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Glass maker, importers clash over duties

Post Time:Oct 20,2009Classify:Industry NewsView:560

THE COUNTRY’S sole producer of glass panes yesterday reiterated that safeguard duties on imports should be extended, pointing to a supposed threat of an import surge due to a global production surplus.

Importers and a Thai manufacturer, however, refuted this claim at a public hearing and went on to question the local producer’s compliance with government orders that it take steps to boost competitiveness in exchange for protection.

AGC Flat Glass Philippines, Inc. — formerly Asahi Glass Philippines — had petitioned that safeguard duties on imports, which have been in place for six years, be kept for another four years. The Tariff Commission is holding hearings this week, which kicked off yesterday.

"We have information and reports from our affiliates and Web sites that there are 15 new float [glass] plants in China alone aside from the 70 already operating," AGC Flat Glass marketing manager Caesar B. Azuelo said at the hearing yesterday.

Three more are expected in India as well, Mr. Azuelo said.

"We consider that a threat because China is the biggest exporter, plus [Southeast Asian] countries have their own surplus of production," Mr. Azuelo said. He claimed this would lead to an import surge that would hurt AGC Flat Glass Philippines.

Under the Safeguard Measures Act and its implementing rules, such a threat to a local industry’s operations are among the two conditions that must exist for additional duties to be slapped on competing imports.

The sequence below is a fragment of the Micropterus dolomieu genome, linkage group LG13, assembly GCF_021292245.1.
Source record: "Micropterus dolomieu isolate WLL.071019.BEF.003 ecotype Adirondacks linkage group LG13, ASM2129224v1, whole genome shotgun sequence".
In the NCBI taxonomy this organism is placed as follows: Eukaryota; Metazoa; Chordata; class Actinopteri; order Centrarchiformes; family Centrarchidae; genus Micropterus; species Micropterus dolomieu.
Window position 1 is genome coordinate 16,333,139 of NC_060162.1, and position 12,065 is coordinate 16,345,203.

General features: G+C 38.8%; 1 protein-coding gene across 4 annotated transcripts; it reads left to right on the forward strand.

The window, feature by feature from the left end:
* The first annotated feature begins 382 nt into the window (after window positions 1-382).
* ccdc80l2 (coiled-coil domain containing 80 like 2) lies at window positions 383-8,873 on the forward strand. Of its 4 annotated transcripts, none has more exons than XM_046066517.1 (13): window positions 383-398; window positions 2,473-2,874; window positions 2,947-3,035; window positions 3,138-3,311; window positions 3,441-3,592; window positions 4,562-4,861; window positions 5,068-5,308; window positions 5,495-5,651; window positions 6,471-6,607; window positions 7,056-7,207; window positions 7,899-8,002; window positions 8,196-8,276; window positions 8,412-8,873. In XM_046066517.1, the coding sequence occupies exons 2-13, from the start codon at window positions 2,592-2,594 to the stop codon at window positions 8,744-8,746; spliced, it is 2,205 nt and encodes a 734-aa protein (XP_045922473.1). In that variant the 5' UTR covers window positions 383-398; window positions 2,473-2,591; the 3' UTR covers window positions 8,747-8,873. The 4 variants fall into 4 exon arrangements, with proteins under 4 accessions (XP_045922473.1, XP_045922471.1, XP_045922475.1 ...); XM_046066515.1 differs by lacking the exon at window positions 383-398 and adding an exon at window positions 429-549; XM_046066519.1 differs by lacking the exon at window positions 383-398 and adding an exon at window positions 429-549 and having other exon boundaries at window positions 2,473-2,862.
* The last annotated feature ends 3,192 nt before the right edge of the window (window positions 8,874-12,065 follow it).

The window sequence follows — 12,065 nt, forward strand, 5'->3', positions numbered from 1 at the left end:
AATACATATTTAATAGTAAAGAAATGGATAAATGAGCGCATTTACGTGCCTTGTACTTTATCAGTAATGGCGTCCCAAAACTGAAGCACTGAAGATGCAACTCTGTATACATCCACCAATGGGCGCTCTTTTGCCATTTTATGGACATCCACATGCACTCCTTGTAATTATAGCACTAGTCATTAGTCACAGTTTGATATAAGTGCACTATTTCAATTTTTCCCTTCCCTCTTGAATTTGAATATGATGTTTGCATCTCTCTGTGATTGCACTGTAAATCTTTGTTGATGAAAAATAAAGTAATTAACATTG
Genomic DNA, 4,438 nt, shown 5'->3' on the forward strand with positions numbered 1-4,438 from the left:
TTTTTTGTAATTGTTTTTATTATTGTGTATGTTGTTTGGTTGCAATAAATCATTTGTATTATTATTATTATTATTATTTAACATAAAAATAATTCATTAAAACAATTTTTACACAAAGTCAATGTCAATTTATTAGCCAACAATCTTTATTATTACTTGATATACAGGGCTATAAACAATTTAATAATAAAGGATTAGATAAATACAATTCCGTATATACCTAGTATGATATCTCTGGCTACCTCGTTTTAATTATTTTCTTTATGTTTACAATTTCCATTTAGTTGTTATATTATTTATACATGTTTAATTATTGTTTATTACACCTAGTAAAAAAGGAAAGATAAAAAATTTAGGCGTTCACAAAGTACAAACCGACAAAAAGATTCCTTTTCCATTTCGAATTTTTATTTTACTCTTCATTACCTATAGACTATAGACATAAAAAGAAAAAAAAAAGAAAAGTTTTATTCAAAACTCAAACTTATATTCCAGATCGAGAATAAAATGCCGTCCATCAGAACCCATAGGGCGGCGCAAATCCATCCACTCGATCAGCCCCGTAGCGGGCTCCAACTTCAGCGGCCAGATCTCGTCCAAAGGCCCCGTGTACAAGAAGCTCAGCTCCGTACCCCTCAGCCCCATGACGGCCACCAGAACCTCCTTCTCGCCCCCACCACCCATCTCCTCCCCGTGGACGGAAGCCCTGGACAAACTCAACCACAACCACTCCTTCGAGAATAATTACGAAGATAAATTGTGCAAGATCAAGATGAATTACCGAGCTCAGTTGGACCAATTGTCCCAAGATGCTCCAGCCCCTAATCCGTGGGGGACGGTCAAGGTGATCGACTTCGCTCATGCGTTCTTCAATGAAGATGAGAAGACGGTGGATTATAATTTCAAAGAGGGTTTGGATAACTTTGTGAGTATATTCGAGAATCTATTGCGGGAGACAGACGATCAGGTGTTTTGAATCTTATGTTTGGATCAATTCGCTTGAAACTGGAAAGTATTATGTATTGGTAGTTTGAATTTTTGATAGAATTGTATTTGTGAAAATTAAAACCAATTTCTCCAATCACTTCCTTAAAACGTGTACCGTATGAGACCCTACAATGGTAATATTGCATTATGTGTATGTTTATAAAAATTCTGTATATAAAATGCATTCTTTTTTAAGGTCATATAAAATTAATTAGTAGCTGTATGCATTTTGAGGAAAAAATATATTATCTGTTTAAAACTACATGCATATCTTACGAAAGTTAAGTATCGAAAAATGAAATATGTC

But a Thai glass manufacturing firm countered that such a threat did not exist. "Since January up to today, 68 float [glass] lines have been shut down in China alone," Guardian Industries Corp. area sales manager Fuad Al Katiri said at the hearing.

"[This] is causing a bottleneck of supply in this region [and not a surplus]," Mr. Al Katiri said.

Meanwhile, counsels representing Philippine-based importers San Francisco Glass Corp., Comglasco Aguila Glass Corp., and Nitoo brushed aside the local producer’s claims, saying the operation of more plants abroad would not necessarily lead to an overcapacity.

Dumping of the surplus to the Philippines at very low prices, the importers said, would not happen unless the local producer proves that global demand for such products is waning.

AGC Flat Glass Philippines went on to highlight its compliance with a requirement that a plan to boost its competitiveness be implemented — the second condition it must fulfill to continue enjoying protection.

The Tariff Commission, in a report released prior to the hearing, similarly declared that the local producer has complied with this requirement.

But the Thai firm pointed out that some of the local producer’s measures, such as the use of a certain raw material that requires less energy for processing, may be ineffective.

"If you use too much [recycled cullets, the raw material], your raw material cost will go up [thus making the price of your finished product uncompetitive," Guardian public affairs manager Keetawi Malanon said.

The importers, for their part, added that a four-year extension of the safeguard measure may not be needed especially as AGC Flat Glass Philippines has admitted that it had completed 80% of its program in just six years.

The importers also questioned whether the local producer can satisfy on its own domestic demand for glass panes, to which AGC Flat Glass Philippines vice-president for corporate services Ronnie C. Matas replied in the affirmative.

Given the opposing claims of the two sides, Tariff Commissioner Edgardo C. Abon ordered all parties to submit hard data to support their arguments.

The hearing is slated to run until Friday. Based on the hearing and data gathered from other sources, the state agency will make a recommendation to the Trade department, which will issue a decision.

In the meantime, a P3,583 duty is slapped on imported clear float glass, wh

Source: www.bworldonline.comAuthor: shangyi

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